Now the economy is out of intensive care, brand acquisition activity is picking up again. Already this year Johnson & Johnson has flirted with Korres, a bidding war has broken out over niche retailer Cath Kidston, and Avon has drawn on its enviable cash reserves to snap up online skincare star Liz Earle.
Right now, three more interesting brands are on the auction block, primed to attract ambitious buyers that believe they can take them to the next level. Jones Bootmaker is looking for bids in excess of £40m, Citigroup subsidiary Egg is ready for new ownership, having been off-loaded by Prudential just three years ago for £575m, and Wagamama has revived the sale plans it put on hold in 2007, when the faltering economy stymied its hopes for a minimum £250m price tag.
Just as consumers pay more for brands than they would for a generic product, so acquirers pay a brand premium, over and above the notional value of a business. The question is, what is the brand asset worth? In the heat of the bidding, a cool assessment of a brand’s potential is vital – but the fluid, beguiling nature of brands makes such quantification hard.
Kevin Keller’s 10-point brand health checklist, first published in Harvard Business Review in 2000, is a good place for prospective buyers to start. It highlights the need to evaluate such fundamentals as ‘delivering the benefits customers truly desire’, and ‘brand consistency’.
Since growth is the aim for acquirers, here are three additional questions that should feature on any potential buyer’s brand audit.
First, does the brand tap into a growing cultural trend? Wagamama scores here, for the healthiness of its Japanese-style cuisine. With obesity an issue across the developed world, the appeal of healthy satiation is one that can only get stronger. While any chain with a similar menu could claim healthiness, Wagamama has captured it in its brand vernacular, with clean, fresh interiors, and the symbolic openness of its kitchens.
Second, could the brand move into adjacent market space? Again, easy enough to imagine Wagamama ready meals in the chill cabinet, to follow on from its supermarket sauces. Conversely, even though Egg has 2m customers and some potential for cross-selling, this is something even the strongest financial brands have struggled to pull off – and an FSA fine for miss-selling insurance in 2008 doesn’t exactly help. As for Jones, the ‘Bootmaker’ appendage does rather nail its colours to a single mast.
Third, could the brand have global appeal? Wagamama already has 39 overseas outlets, including a toehold in the US. Egg and Jones appear marooned as UK brands, though the latter could broaden its reach online.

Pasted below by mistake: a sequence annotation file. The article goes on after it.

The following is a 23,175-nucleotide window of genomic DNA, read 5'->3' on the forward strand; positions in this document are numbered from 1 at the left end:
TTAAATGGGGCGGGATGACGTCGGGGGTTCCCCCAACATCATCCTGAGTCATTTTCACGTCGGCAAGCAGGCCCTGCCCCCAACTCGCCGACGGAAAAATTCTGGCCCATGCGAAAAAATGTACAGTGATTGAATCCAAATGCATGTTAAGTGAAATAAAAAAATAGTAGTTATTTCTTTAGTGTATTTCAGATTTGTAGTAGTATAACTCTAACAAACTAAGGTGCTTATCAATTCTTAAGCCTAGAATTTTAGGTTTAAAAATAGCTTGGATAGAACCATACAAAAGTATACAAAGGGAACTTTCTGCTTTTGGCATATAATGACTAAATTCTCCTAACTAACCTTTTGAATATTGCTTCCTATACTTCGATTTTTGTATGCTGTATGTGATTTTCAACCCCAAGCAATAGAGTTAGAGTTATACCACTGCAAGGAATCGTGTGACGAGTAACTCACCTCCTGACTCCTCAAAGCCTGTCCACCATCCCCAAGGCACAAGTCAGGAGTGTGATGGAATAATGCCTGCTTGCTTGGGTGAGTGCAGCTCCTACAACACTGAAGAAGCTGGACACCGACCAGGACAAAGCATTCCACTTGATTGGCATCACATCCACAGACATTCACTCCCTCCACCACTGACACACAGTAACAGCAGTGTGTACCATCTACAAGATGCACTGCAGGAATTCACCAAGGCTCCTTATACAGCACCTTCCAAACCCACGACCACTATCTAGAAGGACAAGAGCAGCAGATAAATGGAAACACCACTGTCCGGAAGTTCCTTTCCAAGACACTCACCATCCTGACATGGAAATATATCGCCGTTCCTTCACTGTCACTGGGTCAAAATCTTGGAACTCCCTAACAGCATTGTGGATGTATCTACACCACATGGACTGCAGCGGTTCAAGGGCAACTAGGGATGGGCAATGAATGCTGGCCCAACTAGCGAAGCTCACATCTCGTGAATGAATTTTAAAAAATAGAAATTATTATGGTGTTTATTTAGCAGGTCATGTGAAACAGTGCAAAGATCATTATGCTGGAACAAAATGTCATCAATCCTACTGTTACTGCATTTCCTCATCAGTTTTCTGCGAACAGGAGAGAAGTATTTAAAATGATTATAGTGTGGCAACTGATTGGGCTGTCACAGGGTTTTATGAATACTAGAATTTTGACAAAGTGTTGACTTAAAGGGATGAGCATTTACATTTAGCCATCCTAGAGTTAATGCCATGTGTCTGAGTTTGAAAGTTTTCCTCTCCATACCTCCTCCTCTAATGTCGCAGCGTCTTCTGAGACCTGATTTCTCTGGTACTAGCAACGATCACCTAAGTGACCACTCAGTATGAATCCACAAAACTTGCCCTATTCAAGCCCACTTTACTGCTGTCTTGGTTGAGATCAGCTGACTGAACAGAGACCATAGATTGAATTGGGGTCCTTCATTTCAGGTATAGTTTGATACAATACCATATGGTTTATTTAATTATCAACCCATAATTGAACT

There is one more question worth asking, simply because it approaches the concept of ‘brand’ at the same intuitive level that consumers do: if this brand didn’t exist, would you invent it?
In the age of banking fragility, and growing concern over hackers, would you invent a quirky internet bank? Doubtful. On our embattled high streets, would you invent a very British designer footwear retailer? Maybe.
Given the blandness of the typical concept-restaurant experience, would you create a fresh, sassy, Eastern/fusion brand, with bright, optimistic interiors and long tables that bring people together? For sure. There might be sound business reasons for buying Egg or Jones – EBITDA growth, proprietary technology, real-estate assets – but for brand appeal there is only one winner, and it’s going for about £230m.
Like all decisions that involve an element of risk, there are plenty of ‘bad decision’ stories in the history book of brand acquisition.
Friends Reunited Last year ITV finally sold its ‘foot in social networking’ for £25m, having bought it four years earlier for £175m. An early success, Friends Reunited was quickly eclipsed by MySpace, Facebook and Twitter, and ITV didn’t have the focus (or, perhaps, the skills) to compete with these social networking specialists and innovators.
Faith John Kinnaird and the investment fund Agilo bought women’s fashion shoe-retailer Faith out of administration for an undisclosed sum in September 2008. By April 2010 it was back in administration again, crippled by its debts.
Foxtons With its branded Minis, and in-your-face presence, Foxtons was the estate agent that came to symbolise the heady years of the property boom. Dazzled by its glitzy profile, private equity firm BC Partners splashed out a staggering £390 million to acquire Foxtons in May 2007 – just before boom turned to bust.
Snapple Quaker bought Snapple in 1994 for $1.7bn. three years later, it sold the brand to Triarc Company for $300m – a price many analysts felt was generous.